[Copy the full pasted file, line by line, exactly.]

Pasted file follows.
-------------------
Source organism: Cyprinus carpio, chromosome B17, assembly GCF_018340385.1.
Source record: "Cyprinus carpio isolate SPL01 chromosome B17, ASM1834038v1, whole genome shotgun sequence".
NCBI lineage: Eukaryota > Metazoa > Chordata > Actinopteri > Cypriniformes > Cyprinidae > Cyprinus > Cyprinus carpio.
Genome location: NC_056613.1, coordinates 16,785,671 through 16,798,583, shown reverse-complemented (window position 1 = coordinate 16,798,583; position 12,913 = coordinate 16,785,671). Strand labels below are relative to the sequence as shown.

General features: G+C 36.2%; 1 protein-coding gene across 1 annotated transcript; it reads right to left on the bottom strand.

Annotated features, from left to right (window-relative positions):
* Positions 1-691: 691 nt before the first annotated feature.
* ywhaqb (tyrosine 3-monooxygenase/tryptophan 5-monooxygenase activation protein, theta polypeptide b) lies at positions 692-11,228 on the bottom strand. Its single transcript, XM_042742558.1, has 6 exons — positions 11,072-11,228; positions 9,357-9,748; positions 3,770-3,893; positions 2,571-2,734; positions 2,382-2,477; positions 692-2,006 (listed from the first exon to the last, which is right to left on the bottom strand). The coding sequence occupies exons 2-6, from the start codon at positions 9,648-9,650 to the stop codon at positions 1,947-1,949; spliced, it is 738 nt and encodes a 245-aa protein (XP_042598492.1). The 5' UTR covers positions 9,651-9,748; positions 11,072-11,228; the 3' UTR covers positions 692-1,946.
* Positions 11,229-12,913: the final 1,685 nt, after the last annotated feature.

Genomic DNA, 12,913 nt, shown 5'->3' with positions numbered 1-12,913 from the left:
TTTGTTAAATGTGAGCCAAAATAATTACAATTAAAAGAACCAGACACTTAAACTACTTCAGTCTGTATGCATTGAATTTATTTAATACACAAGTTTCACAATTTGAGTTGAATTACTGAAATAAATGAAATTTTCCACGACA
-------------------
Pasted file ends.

Source organism: Cyprinus carpio, chromosome B17, assembly GCF_018340385.1.
Source record: "Cyprinus carpio isolate SPL01 chromosome B17, ASM1834038v1, whole genome shotgun sequence".
NCBI lineage: Eukaryota > Metazoa > Chordata > Actinopteri > Cypriniformes > Cyprinidae > Cyprinus > Cyprinus carpio.
Genome location: NC_056613.1, coordinates 16,785,671 through 16,798,583, shown reverse-complemented (window position 1 = coordinate 16,798,583; position 12,913 = coordinate 16,785,671). Strand labels below are relative to the sequence as shown.

General features: G+C 36.2%; 1 protein-coding gene across 1 annotated transcript; it reads right to left on the bottom strand.

Annotated features, from left to right (window-relative positions):
* Positions 1-691: 691 nt before the first annotated feature.
* ywhaqb (tyrosine 3-monooxygenase/tryptophan 5-monooxygenase activation protein, theta polypeptide b) lies at positions 692-11,228 on the bottom strand. Its single transcript, XM_042742558.1, has 6 exons — positions 11,072-11,228; positions 9,357-9,748; positions 3,770-3,893; positions 2,571-2,734; positions 2,382-2,477; positions 692-2,006 (listed from the first exon to the last, which is right to left on the bottom strand). The coding sequence occupies exons 2-6, from the start codon at positions 9,648-9,650 to the stop codon at positions 1,947-1,949; spliced, it is 738 nt and encodes a 245-aa protein (XP_042598492.1). The 5' UTR covers positions 9,651-9,748; positions 11,072-11,228; the 3' UTR covers positions 692-1,946.
* Positions 11,229-12,913: the final 1,685 nt, after the last annotated feature.

Genomic DNA, 12,913 nt, shown 5'->3' with positions numbered 1-12,913 from the left:
TTTGTTAAATGTGAGCCAAAATAATTACAATTAAAAGAACCAGACACTTAAACTACTTCAGTCTGTATGCATTGAATTTATTTAATACACAAGTTTCACAATTTGAGTTGAATTACTGAAATAAATGAAATTTTCCACGACA